With Paul Westerberg a late master of the realistic popsong, this notion had never crossed my mind. But though the Archers kept things noisome enough after declining a request for the sludgy "Toast" (which goes, eventually, "There's something wrong with my toast"), I could hear how little their agitated melodies and off guitar harmonies owed to noize-toon godfathers Thurston Moore and Lee Ranaldo. Instead it was as if the clamor Stinson unloosed by accident and spirit possession had been planned out--by resident bad boy Johnson and especially by Bachmann, the auteur no matter how collective the song credits, who spent two years studying saxophone at Appalachian State before transferring to North Carolina. Live, neither Pavement nor Sonic Youth themselves so successfully sustain the illusion of harmonic breakdown mitigated by melodic grace and subsumed in forward motion. The show was sharp and rough, tight and loose, its excitement hyper, almost Dennis the Menace, with Gentling a jumping fireplug and Johnson a drunken sapling around the gangly, bespectacled Bachmann. A preemptive "encore" drolly avoided the Maxwell's ritual of instruments lugged back and forth through the crowd, but later there were two real ones, for a total of 25 songs in 90 minutes, with "Toast" the finale. Weezer jokes abounded on both sides of the monitors, and once, when Bachmann introduced Johnson as Brian Bell (in fact, his normal ID reads "Nigel Tufnel"), the guitarist displayed some temperament: "It's a good thing he's not here--I'd kick his ass." "Nah, they're good guys," Gentling put in quickly, recalling a formula I'd overheard during the sound-check gossip: "GGBB--good guys, bad band."

The schedule on the dressing room wall at Roseland the next night said 8:35, and that's when they went on, for 40 prescribed minutes. Although the very young crowd did listen, nothing in its polite passivity promised many instant conversions. But all over the hall little knots of fans cheered righteously. In the theatrical setting, which Bachmann says fosters precision rather than high-risk, high-gain club energy, the riffs seemed as heavy as power chords, and several songs from Vee Vee and the EP revealed themselves as showstoppers even as the show went on: "Audiowhore," "Revenge," and "Greatest of All Time," which had me yelling its foregrounded lyric: "They caught and drowned the front man/Of the world's worst rock and roll band/He was out of luck/Because nobody gave a fuck/The jury gathered all around the aqueduct/Drinking and laughing and lighting up/Reminiscing just how bad he sucked/Singin' throw him in the river/Throw him in the river/Throw him in the river/Throw the bastard in the river."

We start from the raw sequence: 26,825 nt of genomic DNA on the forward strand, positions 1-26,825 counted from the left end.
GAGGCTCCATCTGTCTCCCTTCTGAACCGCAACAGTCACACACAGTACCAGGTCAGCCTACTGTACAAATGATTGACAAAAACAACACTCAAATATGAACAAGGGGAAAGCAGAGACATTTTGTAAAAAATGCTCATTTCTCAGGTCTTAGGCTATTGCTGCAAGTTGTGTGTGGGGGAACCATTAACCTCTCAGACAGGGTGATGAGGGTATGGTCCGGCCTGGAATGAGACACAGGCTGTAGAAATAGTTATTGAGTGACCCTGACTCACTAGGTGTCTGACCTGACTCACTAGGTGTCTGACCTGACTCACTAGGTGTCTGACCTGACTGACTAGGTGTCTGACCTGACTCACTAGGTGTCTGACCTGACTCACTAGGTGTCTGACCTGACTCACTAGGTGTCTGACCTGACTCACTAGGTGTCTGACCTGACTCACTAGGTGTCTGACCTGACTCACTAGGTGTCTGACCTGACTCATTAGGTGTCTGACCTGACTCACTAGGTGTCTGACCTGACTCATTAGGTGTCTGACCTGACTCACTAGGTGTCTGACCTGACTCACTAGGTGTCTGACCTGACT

Words are secondary with this band, but they've always been good for some zingers: "You know I do not think that you could love me anyway/Because you are inferior to me," or "All I ever wanted was to be your spine." Since Bachmann could be detected directing his generic indie-rock anger against a generic but probably specific ex-girlfriend (I say ex because he seems happy enough with the med student he's dating now), it was just as well he kept the tone gnomic, and it's also just as well that as he edges up on realism he addresses that equally generic obsession, rock and roll--the subject has his attention and the songs thrive on it. The writing could end up anywhere--good as he's already proven to be, Bachmann is still getting his bearings. There might even be a time when Vee Vee's distorto guitars and the way the EP obscures its anthems in long intros could seem regrettable excesses of youth.

For now, though, excesses of youth are the idea. The Archers, all 25 or less, won't always enjoy making albums on the cheap any more than they'll always enjoy sleeping on floors, and the hope is that they'll gather the audience support they deserve fast enough to pay for any newfound needs without going into hock with a major. Sensible enough to want to stay a little crazy, they're exemplary citizens of their subculture, slackers by internalized formal imperative. Clearly their name has not much to do with the staff of life and plenty with what several Southern alternaweeklies call Creative Loafing--leisure redefined, working bohemia '90s-style. It honors both them and the subculture that they can make compelling music out of such limited emotional materials.

The big news in the dressing room was a visit from Weezer producer Ric Ocasek and his sweetheart of a wife, swimsuit supermodel Paulina Porizkova. "The most famous people I ever met," exclaimed Bachmann. "It's the happiest day of my life," moaned Johnson. "I'm gonna call Mom." Later, to the background thrash and hop of Weezer, a decent enough novelty act on record whose stiffness live had been thrown into horrific relief, I watched the Knicks-Bulls opus on the bar TV with basketball addict Price, who tried not to root too obviously for the Bulls even though he obviously loved Michael Jordan a lot more than he loved Hubert Davis. Back downstairs Johnson raved about North Carolina's Jerry Stackhouse for a while. Then he told me a band was a dream he'd started to think would never come true. His favorite interview question ever: "Do you love the Archers of Loaf?" His answer: "Yes. I must love this band, because I think about them more than I do myself."

At around 11:30, after a few autographs and snapshots outside, Bachmann, Gentling, and I left the packed Ryder on 53rd Street, where it would soon be towed for unpaid tickets, and went to hear Steve Albini's latest manifestation, Shellac. Seemed conceptually tired, especially the sarcastic fuck-you shtick. Impressive, though. Call it BGGB. But not as G as the Archers--not by a lot. They are at Tramps Thursday. Go shout out titles.

Village Voice, Apr. 18, 1995